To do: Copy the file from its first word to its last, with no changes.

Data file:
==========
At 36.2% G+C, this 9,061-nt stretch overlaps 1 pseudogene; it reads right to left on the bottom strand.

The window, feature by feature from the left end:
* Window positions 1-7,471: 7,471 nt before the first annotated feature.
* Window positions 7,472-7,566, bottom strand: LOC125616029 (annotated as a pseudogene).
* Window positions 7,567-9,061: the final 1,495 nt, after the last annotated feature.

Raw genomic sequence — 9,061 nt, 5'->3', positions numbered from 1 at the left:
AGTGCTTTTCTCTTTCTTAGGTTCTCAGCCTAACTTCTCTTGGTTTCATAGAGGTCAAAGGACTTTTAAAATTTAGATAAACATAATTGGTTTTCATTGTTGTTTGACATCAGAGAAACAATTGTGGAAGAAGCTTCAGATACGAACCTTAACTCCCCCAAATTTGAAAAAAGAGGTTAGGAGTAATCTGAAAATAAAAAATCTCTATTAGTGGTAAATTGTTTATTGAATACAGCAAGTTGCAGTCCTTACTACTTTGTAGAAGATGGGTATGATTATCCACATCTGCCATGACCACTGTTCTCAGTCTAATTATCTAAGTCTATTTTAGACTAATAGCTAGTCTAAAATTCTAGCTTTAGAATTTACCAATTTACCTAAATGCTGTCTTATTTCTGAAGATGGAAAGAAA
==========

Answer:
At 36.2% G+C, this 9,061-nt stretch overlaps 1 pseudogene; it reads right to left on the bottom strand.

The window, feature by feature from the left end:
* Window positions 1-7,471: 7,471 nt before the first annotated feature.
* Window positions 7,472-7,566, bottom strand: LOC125616029 (annotated as a pseudogene).
* Window positions 7,567-9,061: the final 1,495 nt, after the last annotated feature.

Raw genomic sequence — 9,061 nt, 5'->3', positions numbered from 1 at the left:
AGTGCTTTTCTCTTTCTTAGGTTCTCAGCCTAACTTCTCTTGGTTTCATAGAGGTCAAAGGACTTTTAAAATTTAGATAAACATAATTGGTTTTCATTGTTGTTTGACATCAGAGAAACAATTGTGGAAGAAGCTTCAGATACGAACCTTAACTCCCCCAAATTTGAAAAAAGAGGTTAGGAGTAATCTGAAAATAAAAAATCTCTATTAGTGGTAAATTGTTTATTGAATACAGCAAGTTGCAGTCCTTACTACTTTGTAGAAGATGGGTATGATTATCCACATCTGCCATGACCACTGTTCTCAGTCTAATTATCTAAGTCTATTTTAGACTAATAGCTAGTCTAAAATTCTAGCTTTAGAATTTACCAATTTACCTAAATGCTGTCTTATTTCTGAAGATGGAAAGAAA